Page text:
We essentially fought the company to a draw.
The Guild fended off the company’s most odious contract proposals on severance pay but had to accept a new 2-year deal that brings no guarantees of wage increases. In the view of your bargaining team, it leaves much to be desired. But it also is the best deal we’re likely to get.
The agreement Wednesday came just a few hours after a midday meeting of Guild members where passions were high and – with no agreement in sight – we were talking street protests.
From the sentiments shared at that meeting, the Guild’s bargaining team found a pathway to a deal – we would drop our pay raise request in order to kill the company’s proposal to do away with severance pay for workers fired after being deemed poor performers.
This was important because so many of you said that proposal could easily be used by the company to make it easier and cheaper to fire folks who have fallen out of favor. It was also increasingly clear the company would not budge on wages, raising the prospects of an ugly stalemate and potentially an impasse.
Several aspects of this deal amount to making the best of a difficult situation. Some examples:
*The company will begin its job cuts by seeking people willing to accept voluntary layoffs. Those accepted will get normal severance payments but also, because of this deal, health insurance coverage during the severance.
*Severance and health care coverage will also apply to employees not chosen for jobs in the new organizational chart.
*Downtown building service workers whose jobs will disappear because of the move to Circle Center Mall will get an additional four weeks of severance pay.
The Guild also fended off the company’s proposal to use temp workers on an unlimited basis. Previously, the contract limited temps to three months, six if the Guild agreed to an extension. As a compromise, we agreed to allow temps to be employed with the company for one year.
There were some other language revisions on advanced notification before layoffs, on pay scale minimums and on job titles that will reflect the new reorganization.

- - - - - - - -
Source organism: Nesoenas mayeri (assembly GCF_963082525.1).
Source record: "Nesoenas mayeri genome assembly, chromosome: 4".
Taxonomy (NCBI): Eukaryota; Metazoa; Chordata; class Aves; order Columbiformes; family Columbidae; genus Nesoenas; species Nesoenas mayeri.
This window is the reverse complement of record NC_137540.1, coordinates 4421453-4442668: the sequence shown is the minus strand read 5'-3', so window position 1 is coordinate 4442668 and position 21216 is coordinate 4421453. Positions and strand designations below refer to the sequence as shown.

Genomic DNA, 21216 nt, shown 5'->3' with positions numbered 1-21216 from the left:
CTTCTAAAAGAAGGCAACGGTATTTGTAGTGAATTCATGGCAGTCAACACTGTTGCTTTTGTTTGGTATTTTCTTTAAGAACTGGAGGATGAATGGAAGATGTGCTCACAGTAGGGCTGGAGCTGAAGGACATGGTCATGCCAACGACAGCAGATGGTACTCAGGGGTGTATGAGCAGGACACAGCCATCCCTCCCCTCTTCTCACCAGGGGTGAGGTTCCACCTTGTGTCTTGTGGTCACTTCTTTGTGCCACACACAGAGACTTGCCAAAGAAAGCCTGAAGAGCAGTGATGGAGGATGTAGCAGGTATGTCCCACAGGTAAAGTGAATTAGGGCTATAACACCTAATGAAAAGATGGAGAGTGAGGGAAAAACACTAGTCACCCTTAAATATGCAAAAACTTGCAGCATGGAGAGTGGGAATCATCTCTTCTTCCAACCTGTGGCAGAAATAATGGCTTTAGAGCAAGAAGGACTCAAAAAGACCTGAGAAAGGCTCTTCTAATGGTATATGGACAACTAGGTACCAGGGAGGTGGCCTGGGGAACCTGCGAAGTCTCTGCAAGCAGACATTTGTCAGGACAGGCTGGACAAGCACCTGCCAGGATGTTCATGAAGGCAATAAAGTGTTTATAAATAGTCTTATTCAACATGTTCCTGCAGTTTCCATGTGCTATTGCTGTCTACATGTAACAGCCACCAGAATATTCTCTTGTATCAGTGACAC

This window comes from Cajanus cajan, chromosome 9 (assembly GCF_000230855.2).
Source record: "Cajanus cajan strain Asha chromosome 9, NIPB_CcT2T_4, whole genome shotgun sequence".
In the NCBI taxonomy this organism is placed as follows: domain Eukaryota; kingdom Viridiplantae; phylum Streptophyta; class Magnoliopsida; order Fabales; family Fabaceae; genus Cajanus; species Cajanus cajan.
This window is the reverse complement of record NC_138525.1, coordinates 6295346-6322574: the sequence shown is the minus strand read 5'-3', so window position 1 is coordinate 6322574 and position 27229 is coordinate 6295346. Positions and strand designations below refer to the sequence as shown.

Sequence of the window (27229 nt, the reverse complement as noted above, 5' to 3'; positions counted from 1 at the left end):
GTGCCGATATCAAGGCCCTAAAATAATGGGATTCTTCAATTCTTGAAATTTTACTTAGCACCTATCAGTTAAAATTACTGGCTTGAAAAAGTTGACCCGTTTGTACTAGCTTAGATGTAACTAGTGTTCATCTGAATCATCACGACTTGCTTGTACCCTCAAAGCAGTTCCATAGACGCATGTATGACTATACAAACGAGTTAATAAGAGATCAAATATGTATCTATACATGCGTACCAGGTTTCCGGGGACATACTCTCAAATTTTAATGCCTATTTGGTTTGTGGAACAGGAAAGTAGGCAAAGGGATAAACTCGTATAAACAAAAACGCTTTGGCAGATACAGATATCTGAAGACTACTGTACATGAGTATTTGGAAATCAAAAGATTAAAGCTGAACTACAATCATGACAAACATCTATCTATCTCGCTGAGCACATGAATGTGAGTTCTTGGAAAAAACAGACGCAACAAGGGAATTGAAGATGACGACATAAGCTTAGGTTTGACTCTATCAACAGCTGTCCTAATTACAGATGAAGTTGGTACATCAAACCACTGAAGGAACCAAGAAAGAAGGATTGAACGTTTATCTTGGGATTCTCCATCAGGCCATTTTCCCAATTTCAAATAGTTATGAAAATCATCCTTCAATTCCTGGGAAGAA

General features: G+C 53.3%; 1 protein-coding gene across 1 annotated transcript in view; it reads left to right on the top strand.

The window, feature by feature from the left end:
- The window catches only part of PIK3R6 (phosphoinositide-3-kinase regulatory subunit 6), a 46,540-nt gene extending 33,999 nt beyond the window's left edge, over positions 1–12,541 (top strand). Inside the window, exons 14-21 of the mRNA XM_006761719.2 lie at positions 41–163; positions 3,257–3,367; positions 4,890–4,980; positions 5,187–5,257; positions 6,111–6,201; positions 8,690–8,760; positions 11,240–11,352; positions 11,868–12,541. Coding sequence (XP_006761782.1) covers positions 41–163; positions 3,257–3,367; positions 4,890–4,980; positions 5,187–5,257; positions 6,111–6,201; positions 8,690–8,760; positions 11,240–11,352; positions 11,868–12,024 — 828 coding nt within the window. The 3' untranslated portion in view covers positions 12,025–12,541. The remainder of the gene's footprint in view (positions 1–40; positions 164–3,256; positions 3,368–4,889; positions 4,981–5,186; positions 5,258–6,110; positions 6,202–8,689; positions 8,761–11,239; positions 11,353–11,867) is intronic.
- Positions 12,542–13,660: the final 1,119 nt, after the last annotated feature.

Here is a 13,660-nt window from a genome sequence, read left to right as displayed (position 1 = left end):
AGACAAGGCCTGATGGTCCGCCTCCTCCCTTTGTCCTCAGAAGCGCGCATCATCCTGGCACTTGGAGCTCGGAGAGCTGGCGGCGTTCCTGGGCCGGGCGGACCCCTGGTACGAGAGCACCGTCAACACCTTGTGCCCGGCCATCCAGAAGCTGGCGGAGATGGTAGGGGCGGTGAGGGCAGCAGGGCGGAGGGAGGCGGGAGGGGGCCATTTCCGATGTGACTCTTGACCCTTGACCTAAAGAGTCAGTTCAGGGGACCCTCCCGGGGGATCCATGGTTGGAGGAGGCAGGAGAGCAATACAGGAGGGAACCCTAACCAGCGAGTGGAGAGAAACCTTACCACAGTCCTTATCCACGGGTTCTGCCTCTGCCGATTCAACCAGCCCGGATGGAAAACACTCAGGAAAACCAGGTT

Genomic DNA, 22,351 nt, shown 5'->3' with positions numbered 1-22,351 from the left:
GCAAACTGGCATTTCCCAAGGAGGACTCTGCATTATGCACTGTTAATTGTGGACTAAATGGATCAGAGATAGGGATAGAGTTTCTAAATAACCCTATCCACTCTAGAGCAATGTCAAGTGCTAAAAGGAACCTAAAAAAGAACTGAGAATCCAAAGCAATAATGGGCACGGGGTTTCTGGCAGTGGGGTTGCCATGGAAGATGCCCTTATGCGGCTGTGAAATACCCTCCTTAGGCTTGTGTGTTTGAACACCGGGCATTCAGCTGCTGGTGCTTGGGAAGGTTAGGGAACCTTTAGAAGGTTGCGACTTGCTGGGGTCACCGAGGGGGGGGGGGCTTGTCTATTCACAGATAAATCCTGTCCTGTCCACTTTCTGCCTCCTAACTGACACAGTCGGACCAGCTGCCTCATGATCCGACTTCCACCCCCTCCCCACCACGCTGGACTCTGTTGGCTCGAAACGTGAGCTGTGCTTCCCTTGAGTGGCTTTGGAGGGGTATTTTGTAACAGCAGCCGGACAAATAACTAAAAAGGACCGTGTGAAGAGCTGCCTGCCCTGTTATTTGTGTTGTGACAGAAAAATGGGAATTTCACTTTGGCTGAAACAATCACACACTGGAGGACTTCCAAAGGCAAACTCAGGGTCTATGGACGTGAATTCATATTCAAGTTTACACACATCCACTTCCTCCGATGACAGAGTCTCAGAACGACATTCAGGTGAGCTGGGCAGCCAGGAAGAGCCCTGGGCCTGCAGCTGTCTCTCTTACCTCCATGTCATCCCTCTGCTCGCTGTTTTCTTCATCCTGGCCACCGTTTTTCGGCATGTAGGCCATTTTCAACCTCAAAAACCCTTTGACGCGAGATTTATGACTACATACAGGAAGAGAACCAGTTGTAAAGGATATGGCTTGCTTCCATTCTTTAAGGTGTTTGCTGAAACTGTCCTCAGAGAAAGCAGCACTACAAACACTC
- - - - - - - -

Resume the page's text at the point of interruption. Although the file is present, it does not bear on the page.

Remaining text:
We know that the victories here were mainly defensive. But in such a challenging environment for newspapers your show of support over these many months – and especially in these final days – helped us emerge in a better position than we might have. We’re also quite convinced that, compared with other Gannett papers without Guilds, the workers whose jobs are about to disappear will fare much better.
These next few weeks – as the reorganization takes hold – promise to be difficult, even painful. But the lesson from these negotiations is that we are much stronger when we hang together.
Most striking in these final days was how selfless our members were. Those whose tenure here appears to be ending were still concerned about the need for wage increases for workers who will remain. Those who expect to be here when the dust settles were concerned about preserving the severance for those more vulnerable. It was an uncommon level of altruism; we were humbled by it.
Not to be overlooked are the countless hours the Guild bargaining team put into this endeavor. Jill Disis, Michael Campbell and Bob Scheer took part at different points. These past three days of marathon sessions involved Jill Phillips, Tony Cook, DuJuan Carpenter, Michael Pointer, John Russell and TNG sector representative Jay Schmitz. They represented you passionately and aggressively. They sacrificed long hours from their jobs and their families. It was a privilege to work with them.
Finally, we know some aspects of mobilizing sometimes feel silly. How many Fridays can one wear red? How many helium-filled balloons does it take to get a decent contract? But we know for a fact that, in the end, your willingness to show your colors made it clear to management that we were united, and the Guild wasn’t to be taken lightly.
We hope that as many of you as possible will, along with your families, join us this Sunday for our outing at the Indians game at Victory Field. After such a heavy week, let’s enjoy a day of fun at the ballpark. See Vic Ryckaert for tickets.